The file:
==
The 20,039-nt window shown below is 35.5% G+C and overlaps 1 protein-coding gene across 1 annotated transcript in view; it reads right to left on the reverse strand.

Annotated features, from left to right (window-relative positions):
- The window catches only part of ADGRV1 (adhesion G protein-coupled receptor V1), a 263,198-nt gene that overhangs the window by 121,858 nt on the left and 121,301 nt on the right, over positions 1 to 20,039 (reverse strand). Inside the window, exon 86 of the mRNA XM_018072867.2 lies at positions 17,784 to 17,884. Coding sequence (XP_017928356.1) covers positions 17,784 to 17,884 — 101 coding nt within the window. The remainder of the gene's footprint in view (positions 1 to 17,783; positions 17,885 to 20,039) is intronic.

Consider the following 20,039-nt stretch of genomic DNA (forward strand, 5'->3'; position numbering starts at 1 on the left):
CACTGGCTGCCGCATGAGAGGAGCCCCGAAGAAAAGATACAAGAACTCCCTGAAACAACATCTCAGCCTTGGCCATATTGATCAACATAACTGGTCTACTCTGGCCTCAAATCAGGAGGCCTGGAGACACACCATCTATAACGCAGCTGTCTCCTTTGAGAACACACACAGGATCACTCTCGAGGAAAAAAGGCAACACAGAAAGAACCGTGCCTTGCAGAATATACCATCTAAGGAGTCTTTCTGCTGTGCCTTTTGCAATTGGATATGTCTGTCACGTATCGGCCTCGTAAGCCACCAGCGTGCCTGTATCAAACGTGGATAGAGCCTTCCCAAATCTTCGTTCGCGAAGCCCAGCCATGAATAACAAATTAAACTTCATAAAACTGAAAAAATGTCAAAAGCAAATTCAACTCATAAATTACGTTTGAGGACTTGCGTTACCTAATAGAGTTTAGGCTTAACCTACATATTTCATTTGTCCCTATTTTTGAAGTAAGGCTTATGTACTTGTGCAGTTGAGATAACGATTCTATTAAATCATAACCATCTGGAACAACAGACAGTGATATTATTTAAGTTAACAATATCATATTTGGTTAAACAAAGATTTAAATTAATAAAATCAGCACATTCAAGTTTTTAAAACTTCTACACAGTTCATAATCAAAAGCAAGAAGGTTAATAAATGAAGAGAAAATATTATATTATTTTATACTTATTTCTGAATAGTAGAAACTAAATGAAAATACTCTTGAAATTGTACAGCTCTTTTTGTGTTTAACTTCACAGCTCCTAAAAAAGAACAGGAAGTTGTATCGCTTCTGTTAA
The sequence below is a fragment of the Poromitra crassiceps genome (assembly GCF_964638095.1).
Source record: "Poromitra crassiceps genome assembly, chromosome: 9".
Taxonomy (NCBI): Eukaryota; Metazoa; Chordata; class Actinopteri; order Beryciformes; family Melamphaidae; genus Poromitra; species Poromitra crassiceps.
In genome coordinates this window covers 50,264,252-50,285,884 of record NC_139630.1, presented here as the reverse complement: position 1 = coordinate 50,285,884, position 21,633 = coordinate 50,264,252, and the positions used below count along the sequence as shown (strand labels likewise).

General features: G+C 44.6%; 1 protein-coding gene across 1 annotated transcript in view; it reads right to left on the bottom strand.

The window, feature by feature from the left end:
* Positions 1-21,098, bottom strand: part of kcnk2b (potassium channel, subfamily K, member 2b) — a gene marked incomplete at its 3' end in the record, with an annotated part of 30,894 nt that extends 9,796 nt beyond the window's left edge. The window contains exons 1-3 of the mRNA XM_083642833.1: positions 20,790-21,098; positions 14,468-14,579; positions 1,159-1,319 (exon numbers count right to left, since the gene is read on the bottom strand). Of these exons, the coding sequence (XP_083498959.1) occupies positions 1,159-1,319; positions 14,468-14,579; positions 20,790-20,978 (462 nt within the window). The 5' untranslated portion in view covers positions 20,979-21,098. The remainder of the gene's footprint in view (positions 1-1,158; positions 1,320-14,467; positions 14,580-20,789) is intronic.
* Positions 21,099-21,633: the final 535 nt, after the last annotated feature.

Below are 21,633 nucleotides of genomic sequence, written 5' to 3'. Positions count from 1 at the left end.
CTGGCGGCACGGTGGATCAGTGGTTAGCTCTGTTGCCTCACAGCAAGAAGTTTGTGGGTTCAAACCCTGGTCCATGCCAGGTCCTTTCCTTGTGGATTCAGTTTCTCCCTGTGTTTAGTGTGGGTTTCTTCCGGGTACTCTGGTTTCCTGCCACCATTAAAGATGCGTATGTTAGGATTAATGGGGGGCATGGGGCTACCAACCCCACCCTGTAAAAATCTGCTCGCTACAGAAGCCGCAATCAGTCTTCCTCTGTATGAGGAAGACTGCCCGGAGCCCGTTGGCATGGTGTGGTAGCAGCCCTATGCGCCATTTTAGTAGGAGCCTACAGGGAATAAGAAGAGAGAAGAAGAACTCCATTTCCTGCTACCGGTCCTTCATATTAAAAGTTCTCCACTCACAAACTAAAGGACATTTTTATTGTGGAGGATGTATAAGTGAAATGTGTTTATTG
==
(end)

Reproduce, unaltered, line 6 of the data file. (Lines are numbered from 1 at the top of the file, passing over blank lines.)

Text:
The sequence below is a fragment of the Poromitra crassiceps genome (assembly GCF_964638095.1).